Italian plague of 1629–31
The Italian Plague of 1629–31 was a series of outbreaks of bubonic plague which occurred from 1629 through 1631 in northern Italy. This epidemic, often referred to as Great Plague of Milan, claimed the lives of approximately 280,000 people, with the cities of the Lombardy and Veneto regions experiencing particularly high death rates. This episode is considered one of the later outbreaks of the centuries-long pandemic of bubonic plague which began with the Black Death.
German and French troops carried the plague to the city of Mantua in 1629, as a result of troop movements associated with the Thirty Years' War (1618–48). Venetian troops, infected with the disease, retreated into northern and central Italy, spreading the infection.
In October 1629, the plague reached Milan, Lombardy's major commercial center. Although the city initiated effective public health measures, including quarantine and limiting the access of German soldiers and trade goods, the plague smoldered. A major outbreak in March 1630 was due to relaxed health measures during the carnival season. This was followed by a second wave in the spring and summer of 1631. Overall, Milan suffered approximately 60,000 fatalities out of a total population of 130,000.
East of Lombardy, the Republic of Venice was infected in 1630–31. The city of Venice was severely hit, with recorded casualties of 46,000 people out of a population of 140,000. Some historians believe the drastic loss of life, and its impact on commerce, ultimately resulted in the downfall of Venice as a major commercial and political power. The papal city of Bologna lost an estimated 15,000 citizens to the plague, with neighboring smaller cities of Modena and Parma also being heavily affected. This outbreak of plague also spread north into Tyrol, an alpine region of western Austria and northern Italy.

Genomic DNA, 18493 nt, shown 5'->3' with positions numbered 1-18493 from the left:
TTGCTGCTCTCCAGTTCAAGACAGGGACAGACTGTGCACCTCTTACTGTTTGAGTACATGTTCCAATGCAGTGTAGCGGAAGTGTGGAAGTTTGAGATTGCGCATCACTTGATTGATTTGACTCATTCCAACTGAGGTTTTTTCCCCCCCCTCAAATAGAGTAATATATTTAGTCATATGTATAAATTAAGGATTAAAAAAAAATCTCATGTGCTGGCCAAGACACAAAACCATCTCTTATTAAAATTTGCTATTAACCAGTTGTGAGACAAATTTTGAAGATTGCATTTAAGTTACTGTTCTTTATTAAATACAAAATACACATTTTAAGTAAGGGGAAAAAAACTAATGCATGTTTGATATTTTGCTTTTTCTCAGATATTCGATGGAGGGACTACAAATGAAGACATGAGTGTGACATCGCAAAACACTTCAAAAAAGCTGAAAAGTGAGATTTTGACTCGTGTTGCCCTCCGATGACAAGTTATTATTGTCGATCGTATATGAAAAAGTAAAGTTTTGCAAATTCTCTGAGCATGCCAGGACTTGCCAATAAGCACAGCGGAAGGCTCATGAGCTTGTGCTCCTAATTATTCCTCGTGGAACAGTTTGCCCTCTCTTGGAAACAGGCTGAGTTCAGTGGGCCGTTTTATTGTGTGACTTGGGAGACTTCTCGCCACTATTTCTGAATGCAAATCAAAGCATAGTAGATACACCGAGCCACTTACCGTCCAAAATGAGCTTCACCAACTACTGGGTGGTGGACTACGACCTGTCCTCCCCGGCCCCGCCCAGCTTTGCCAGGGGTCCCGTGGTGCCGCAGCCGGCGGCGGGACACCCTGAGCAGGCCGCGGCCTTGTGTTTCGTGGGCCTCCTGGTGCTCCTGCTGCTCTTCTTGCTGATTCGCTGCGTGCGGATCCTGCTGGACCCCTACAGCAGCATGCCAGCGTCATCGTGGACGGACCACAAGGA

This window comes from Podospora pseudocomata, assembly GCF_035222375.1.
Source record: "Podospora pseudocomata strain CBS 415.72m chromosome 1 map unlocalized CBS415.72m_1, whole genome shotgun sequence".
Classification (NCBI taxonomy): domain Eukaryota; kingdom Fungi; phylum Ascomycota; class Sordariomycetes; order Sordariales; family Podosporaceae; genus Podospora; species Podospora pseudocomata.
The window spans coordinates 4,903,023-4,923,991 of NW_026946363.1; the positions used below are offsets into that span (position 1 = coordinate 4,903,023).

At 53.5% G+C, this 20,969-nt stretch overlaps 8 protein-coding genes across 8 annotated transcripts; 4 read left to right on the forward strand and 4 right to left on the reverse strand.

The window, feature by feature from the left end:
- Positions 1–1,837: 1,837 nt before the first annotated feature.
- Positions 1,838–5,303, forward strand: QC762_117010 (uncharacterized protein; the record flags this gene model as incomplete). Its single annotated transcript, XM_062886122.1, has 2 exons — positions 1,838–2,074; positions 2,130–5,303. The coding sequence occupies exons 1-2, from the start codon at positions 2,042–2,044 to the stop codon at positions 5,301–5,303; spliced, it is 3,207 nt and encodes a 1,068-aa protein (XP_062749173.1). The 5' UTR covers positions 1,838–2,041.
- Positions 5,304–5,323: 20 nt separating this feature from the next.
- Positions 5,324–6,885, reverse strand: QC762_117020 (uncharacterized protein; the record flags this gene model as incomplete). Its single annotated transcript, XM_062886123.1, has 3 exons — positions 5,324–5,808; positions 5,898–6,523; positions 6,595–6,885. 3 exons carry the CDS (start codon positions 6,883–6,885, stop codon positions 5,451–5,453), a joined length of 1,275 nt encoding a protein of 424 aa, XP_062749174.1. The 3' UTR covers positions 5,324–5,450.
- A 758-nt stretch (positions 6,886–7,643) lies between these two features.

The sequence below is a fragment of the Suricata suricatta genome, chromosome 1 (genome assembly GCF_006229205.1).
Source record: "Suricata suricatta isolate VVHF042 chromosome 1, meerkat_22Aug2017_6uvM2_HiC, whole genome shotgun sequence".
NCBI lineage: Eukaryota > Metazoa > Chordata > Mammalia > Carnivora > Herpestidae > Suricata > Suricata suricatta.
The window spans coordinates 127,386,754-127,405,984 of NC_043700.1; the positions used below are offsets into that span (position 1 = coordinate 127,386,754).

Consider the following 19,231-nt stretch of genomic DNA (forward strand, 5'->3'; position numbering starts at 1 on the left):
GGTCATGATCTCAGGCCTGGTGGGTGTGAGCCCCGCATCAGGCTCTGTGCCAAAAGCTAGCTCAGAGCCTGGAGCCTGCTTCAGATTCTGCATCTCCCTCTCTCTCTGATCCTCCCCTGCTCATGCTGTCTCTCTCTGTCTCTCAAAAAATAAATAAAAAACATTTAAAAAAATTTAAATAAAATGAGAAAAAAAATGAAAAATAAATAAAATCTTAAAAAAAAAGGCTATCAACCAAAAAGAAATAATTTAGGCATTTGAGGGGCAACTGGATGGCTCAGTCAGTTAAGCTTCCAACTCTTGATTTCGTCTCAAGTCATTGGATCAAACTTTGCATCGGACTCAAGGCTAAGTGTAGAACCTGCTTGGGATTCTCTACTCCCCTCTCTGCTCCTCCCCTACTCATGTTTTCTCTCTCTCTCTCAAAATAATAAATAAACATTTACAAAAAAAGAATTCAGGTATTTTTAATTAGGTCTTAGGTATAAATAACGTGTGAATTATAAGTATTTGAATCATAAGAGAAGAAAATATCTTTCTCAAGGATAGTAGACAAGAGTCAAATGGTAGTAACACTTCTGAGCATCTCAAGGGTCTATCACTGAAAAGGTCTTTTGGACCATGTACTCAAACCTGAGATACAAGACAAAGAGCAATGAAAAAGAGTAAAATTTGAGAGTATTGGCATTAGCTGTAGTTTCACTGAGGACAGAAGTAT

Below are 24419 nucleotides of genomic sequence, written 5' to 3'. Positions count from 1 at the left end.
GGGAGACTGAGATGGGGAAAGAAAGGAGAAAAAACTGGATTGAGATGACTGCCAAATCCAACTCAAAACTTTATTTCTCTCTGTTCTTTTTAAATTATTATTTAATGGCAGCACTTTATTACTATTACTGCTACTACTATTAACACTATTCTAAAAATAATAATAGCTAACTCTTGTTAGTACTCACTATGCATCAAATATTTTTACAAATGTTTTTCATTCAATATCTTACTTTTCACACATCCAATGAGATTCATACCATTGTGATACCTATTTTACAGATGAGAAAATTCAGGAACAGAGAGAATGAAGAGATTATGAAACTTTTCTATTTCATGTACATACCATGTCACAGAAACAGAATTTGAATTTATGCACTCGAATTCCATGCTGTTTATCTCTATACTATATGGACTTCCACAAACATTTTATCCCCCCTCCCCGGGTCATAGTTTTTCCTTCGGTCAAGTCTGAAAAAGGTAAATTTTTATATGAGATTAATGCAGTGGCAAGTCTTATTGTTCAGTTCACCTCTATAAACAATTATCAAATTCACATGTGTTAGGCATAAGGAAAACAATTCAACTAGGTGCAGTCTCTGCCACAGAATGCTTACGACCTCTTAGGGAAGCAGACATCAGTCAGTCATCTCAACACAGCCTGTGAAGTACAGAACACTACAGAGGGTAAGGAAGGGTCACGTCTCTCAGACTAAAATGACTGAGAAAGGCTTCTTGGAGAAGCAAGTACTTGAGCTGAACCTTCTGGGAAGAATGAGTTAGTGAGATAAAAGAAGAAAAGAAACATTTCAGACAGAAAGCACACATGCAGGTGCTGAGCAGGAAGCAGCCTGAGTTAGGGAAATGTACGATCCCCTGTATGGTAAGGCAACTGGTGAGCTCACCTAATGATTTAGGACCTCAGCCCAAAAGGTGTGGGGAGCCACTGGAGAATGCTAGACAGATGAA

The 1630 plague in Milan is the backdrop for several chapters of Alessandro Manzoni's novel The Betrothed (Italian: I promessi sposi). Although a work of fiction, Manzoni's description of the conditions and events in plague-ravaged Milan are completely historical and extensively documented from primary sources researched by the author.
An expunged section of the book, describing the historical trial and execution of three alleged "plague-spreaders", was later published in a pamphlet entitled Storia della colonna infame (History of the pillar of infamy).
- Cipolla, Carlo M. Fighting the Plague in Seventeenth Century Italy. Madison: University of Wisconsin Press, 1981.
- Prinzing, Freidrich. Epidemics Resulting from Wars. Oxford: Clarendon Press, 1916.